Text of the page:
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Vaccine. 2017 Jan 3;35(1):19-26. doi: 10.1016/j.vaccine.2016.11.065. Epub 2016 Nov 24.

Structure-based design of broadly protective group a streptococcal M protein-based vaccines.

Author information

1
Department of Medicine, University of Tennessee Health Science Center, Memphis, TN, United States; Department of Microbiology, Immunology, and Biochemistry, University of Tennessee Health Science Center, Memphis, TN, United States; Department of Veterans Affairs Medical Center, Memphis, TN, United States. Electronic address: jbdale@uthsc.edu.
2
Department of Pediatrics, Academic Children Hospital Queen Fabiola, Université Libre de Bruxelles, Brussels, Belgium; Molecular Bacteriology Laboratory, Université Libre de Bruxelles, Brussels, Belgium; Group A Streptococcus Research Group, Murdoch Childrens Research Institute, Melbourne, Australia; Centre for International Child Health, University of Melbourne, Melbourne, Australia.
3
Department of Medicine, University of Tennessee Health Science Center, Memphis, TN, United States.
4
Department of Biochemistry and Cellular and Molecular Biology, University of Tennessee, Oak Ridge, TN, United States; University of Tennessee/Oak Ridge National Laboratory Center for Molecular Biophysics, Oak Ridge, TN, United States.

Abstract

BACKGROUND:

A major obstacle to the development of broadly protective M protein-based group A streptococcal (GAS) vaccines is the variability within the N-terminal epitopes that evoke potent bactericidal antibodies. The concept of M type-specific protective immune responses has recently been challenged based on the observation that multivalent M protein vaccines elicited cross-reactive bactericidal antibodies against a number of non-vaccine M types of GAS. Additionally, a new "cluster-based" typing system of 175M proteins identified a limited number of clusters containing closely related M proteins. In the current study, we used the emm cluster typing system, in combination with computational structure-based peptide modeling, as a novel approach to the design of potentially broadly protective M protein-based vaccines.

METHODS:

M protein sequences (AA 16-50) from the E4 cluster containing 17 emm types of GAS were analyzed using de novo 3-D structure prediction tools and the resulting structures subjected to chemical diversity analysis to identify sequences that were the most representative of the 3-D physicochemical properties of the M peptides in the cluster. Five peptides that spanned the range of physicochemical attributes of all 17 peptides were used to formulate synthetic and recombinant vaccines. Rabbit antisera were assayed for antibodies that cross-reacted with E4 peptides and whole bacteria by ELISA and for bactericidal activity against all E4GAS.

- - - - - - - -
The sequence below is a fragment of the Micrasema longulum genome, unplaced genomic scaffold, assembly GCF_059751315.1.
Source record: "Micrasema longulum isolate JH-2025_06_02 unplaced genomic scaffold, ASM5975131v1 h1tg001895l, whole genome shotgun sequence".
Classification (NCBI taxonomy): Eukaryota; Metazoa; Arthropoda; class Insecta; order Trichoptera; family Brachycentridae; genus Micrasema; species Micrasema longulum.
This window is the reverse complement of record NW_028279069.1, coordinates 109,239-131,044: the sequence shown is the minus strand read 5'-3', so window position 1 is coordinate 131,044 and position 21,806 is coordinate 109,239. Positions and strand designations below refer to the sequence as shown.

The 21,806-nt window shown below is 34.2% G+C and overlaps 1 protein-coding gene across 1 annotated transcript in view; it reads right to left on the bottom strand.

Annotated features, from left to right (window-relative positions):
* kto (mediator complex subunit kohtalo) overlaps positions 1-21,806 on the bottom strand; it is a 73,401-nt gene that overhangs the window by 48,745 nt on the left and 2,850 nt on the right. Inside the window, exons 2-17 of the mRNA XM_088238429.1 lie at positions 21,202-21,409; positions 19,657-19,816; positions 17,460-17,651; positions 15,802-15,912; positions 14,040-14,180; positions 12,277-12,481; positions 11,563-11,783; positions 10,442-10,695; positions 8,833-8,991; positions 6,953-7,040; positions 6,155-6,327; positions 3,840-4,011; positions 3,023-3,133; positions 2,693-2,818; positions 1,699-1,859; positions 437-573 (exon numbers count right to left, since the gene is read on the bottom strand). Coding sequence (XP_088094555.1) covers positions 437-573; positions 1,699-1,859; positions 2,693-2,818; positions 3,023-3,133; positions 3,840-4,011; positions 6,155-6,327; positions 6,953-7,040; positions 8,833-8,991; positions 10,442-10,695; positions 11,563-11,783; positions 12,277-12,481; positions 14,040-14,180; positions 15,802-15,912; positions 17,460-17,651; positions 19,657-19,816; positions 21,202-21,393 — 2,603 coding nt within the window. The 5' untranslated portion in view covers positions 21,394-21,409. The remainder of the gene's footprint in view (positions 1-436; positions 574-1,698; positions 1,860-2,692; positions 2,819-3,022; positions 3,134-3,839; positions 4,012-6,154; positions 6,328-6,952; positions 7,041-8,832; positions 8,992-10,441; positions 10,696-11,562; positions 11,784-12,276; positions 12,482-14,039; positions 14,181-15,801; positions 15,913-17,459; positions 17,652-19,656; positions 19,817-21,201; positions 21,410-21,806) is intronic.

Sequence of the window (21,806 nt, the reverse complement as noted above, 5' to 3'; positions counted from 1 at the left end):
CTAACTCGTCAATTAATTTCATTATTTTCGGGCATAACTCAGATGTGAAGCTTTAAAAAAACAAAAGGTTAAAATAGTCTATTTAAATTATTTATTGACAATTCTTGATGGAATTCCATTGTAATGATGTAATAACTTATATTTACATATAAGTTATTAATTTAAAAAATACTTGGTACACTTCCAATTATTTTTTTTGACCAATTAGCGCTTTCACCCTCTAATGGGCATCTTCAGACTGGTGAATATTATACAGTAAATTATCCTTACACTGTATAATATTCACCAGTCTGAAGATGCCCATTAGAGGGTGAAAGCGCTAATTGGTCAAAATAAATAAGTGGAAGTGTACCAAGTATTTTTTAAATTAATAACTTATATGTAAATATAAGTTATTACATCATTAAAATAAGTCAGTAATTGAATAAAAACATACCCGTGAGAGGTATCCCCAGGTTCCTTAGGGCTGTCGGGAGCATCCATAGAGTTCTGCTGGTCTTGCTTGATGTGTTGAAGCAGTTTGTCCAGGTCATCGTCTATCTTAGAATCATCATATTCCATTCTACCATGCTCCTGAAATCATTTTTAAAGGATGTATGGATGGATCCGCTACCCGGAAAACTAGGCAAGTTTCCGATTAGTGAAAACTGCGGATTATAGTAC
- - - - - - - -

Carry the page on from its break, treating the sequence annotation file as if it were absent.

RESULTS:

The synthetic vaccine rabbit antisera reacted with all 17 E4M peptides and demonstrated bactericidal activity against 15/17 E4GAS. A recombinant hybrid vaccine containing the same E4 peptides also elicited antibodies that cross-reacted with all E4M peptides.

CONCLUSIONS:

Comprehensive studies using structure-based design may result in a broadly protective M peptide vaccine that will elicit cluster-specific and emm type-specific antibody responses against the majority of clinically relevant emm types of GAS.

KEYWORDS:

Broadly neutralizing antibodies; Group A streptococcal vaccine; M protein; Structure-based design

PMID:
27890396
PMCID:
PMC5143202
DOI:
10.1016/j.vaccine.2016.11.065
[Indexed for MEDLINE]
Free PMC Article

Conflict of interest statement

JBD is the inventor of certain technologies related to the development of group A streptococcal vaccines. The University of Tennessee Research Foundation has licensed the technology to Vaxent, LLC, of which JBD is the Chief Scientific Officer and a member. All other authors have no conflicts.

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